LIPID CONTROL OF MEMBRANE PROTEIN ORGANIZATION

  • Mendelsohn, Richard (PI)
  • Mendelsohn, Richard (PI)
  • Mendelsohn, Richard (PI)

Project Details

Description

The long term objective of this work is to determine the
conformational changes that occur in proteins and phospholipids
upon their mutual interaction. The principles involved will
provide a basis for understanding the molecular organization of
biological membranes and how the organization may be altered
during pathological conditions. Three specific aims will be addressed to achieve this objective: (1) To determine whether integral membrane proteins
preferentially partition into regions of specific chemical structure
or physical order in complex phospholipid environments, and to
determine the relationship of any observed partitioning to the
function of membrane-bound enzymes. (2) To determine the site and magnitude of the interactions
produced by membrane proteins and membrane-active peptides on
phospholipid molecules. (3) To determine changes in conformation and orientational order
that occur in both the phospholipid and protein components upon
their mutual interaction in model vesicle and planar bilayer
systems, and in a reasonably simple native preparation (lung
surfactant) to be studied in vitro. The main physical method to be employed to study in non-
perturbative fashion both lipid configuration and protein
secondary structure is Fourier Transform Infrared (FT-IR)
spectroscopy. The thermodynamics of lipid-protein interactions is
evaluated with high sensitivity Differential Scanning Calorimetry
(DSC). To achieve Aim 1, CaATPase from rabbit sarcoplasmic reticulum
is isolated, purified, and reconstituted into phospholipid
environments selected to mimic those in vivo. The miscibility and
partitioning characteristics of the system are determined with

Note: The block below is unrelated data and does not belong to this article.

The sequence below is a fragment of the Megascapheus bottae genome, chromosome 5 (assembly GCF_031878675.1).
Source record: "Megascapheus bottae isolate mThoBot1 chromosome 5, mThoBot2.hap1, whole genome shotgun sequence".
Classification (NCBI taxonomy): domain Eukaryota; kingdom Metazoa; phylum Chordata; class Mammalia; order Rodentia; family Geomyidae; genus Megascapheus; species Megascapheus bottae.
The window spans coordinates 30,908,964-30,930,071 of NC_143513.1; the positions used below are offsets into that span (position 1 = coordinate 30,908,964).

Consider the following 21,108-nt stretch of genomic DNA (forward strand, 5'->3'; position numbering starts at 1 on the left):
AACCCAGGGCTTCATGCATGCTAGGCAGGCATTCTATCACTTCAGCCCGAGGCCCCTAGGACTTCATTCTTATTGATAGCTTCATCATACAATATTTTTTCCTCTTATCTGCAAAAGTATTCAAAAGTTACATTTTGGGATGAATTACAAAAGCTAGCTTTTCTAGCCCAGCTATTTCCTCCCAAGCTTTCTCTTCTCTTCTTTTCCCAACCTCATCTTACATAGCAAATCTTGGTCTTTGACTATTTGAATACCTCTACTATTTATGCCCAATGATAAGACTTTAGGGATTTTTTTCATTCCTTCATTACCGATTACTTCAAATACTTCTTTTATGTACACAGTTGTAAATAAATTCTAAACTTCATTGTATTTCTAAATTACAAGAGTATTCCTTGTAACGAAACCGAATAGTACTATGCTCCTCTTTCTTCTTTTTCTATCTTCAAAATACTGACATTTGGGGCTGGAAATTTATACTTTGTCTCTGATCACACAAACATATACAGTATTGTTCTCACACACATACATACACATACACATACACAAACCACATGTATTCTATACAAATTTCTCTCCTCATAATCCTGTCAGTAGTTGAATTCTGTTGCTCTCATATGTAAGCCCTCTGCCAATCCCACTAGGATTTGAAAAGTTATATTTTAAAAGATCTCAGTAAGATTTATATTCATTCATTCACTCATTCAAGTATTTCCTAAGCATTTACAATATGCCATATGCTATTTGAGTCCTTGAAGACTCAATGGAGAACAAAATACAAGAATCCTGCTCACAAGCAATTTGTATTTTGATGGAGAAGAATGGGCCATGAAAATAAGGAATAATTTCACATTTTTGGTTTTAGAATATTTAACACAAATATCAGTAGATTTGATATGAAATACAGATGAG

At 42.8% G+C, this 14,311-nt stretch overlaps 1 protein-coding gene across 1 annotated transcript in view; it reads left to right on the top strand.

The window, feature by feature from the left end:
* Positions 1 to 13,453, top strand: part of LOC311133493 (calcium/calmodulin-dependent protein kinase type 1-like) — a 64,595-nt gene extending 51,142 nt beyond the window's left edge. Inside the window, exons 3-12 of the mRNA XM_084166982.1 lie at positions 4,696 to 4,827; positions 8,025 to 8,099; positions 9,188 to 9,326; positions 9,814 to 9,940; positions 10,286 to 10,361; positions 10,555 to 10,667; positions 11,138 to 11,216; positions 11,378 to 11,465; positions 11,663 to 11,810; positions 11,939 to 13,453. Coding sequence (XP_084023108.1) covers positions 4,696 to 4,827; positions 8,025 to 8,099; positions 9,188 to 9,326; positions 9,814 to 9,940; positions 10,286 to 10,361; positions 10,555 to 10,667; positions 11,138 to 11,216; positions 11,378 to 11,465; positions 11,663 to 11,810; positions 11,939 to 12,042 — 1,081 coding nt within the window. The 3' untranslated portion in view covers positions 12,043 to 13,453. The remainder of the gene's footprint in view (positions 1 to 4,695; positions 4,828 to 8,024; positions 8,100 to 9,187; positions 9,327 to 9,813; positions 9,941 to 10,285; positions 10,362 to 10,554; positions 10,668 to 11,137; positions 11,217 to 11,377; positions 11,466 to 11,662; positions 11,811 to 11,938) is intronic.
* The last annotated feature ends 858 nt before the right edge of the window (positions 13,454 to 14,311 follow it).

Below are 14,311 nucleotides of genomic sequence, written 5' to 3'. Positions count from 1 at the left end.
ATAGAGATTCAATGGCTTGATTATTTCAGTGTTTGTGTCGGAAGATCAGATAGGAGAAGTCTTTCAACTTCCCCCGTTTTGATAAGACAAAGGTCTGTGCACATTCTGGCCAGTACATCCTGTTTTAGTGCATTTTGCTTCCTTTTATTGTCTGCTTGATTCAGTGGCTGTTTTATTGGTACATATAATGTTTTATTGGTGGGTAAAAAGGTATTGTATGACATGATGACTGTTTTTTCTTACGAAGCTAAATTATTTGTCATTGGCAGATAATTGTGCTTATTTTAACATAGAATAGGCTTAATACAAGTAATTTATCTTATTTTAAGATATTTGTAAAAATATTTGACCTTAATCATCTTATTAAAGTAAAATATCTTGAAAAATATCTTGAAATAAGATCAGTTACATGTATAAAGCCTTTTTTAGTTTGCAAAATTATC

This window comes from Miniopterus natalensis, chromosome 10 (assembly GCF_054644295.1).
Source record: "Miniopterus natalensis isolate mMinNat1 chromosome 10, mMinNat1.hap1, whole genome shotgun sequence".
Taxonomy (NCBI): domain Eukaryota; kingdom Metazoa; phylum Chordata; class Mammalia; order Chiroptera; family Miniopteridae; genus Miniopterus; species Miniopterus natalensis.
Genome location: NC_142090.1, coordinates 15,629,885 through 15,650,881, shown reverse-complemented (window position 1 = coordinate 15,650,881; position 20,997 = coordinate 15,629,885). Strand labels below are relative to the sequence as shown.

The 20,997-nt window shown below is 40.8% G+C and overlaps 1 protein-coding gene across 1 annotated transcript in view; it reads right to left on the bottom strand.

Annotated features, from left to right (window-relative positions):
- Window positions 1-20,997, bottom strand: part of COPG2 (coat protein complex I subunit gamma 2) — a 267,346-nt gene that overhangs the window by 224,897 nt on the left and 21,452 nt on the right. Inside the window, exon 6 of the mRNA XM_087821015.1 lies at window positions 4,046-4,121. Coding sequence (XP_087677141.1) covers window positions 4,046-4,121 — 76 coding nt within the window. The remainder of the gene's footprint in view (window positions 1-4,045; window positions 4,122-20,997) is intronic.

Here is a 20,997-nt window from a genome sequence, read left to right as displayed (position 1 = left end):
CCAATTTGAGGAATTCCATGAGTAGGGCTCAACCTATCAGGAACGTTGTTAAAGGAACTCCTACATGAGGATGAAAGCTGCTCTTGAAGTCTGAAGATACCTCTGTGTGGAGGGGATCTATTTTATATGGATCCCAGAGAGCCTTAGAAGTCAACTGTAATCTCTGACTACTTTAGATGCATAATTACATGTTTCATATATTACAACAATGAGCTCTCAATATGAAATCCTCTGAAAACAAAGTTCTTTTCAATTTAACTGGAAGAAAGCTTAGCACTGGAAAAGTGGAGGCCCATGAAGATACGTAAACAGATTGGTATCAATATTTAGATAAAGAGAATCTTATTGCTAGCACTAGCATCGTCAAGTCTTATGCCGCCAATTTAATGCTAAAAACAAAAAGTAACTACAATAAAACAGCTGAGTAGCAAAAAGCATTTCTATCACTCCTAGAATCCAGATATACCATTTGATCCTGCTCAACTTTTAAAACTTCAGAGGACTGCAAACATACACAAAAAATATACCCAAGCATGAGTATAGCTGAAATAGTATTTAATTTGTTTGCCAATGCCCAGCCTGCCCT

FT-IR and DSC. Aim 2 is achieved by reconstitution of the
desired membrane protein or peptide with phospholipids
deuterated at specific positions in the acyl chains. Perturbations
at the specific site in the latter will be monitored with attenuated
total reflectance spectroscopy. Aim 3 is addressed by
determination of the type and geometric orientation of protein or
peptide secondary structure via the conformation-sensitive Amide
I or II spectral regions. The organizational principles deduced through the above
experiments will be extended to a simple native tissue, lung
surfactant, to be studied in vitro. The molecular basis of the
stability and spreading of surfactant at the air-water interface
will be probed.
StatusFinished
Effective start/end date12/31/891/31/09

Funding

  • National Institute of General Medical Sciences
  • National Institute of General Medical Sciences
  • National Institute of General Medical Sciences: $238,135.00
  • National Institute of General Medical Sciences
  • National Institute of General Medical Sciences: $287,513.00
  • National Institute of General Medical Sciences
  • National Institute of General Medical Sciences
  • National Institute of General Medical Sciences: $245,036.00
  • National Institute of General Medical Sciences
  • National Institute of General Medical Sciences: $303,225.00
  • National Institute of General Medical Sciences
  • National Institute of General Medical Sciences
  • National Institute of General Medical Sciences
  • National Institute of General Medical Sciences: $296,100.00
  • National Institute of General Medical Sciences
  • National Institute of General Medical Sciences
  • National Institute of General Medical Sciences
  • National Institute of General Medical Sciences
  • National Institute of General Medical Sciences: $321,067.00
  • National Institute of General Medical Sciences: $231,435.00
  • National Institute of General Medical Sciences: $315,790.00
  • National Institute of General Medical Sciences

ASJC

  • Medicine(all)
  • Biochemistry, Genetics and Molecular Biology(all)
  • Structural Biology
  • Cell Biology

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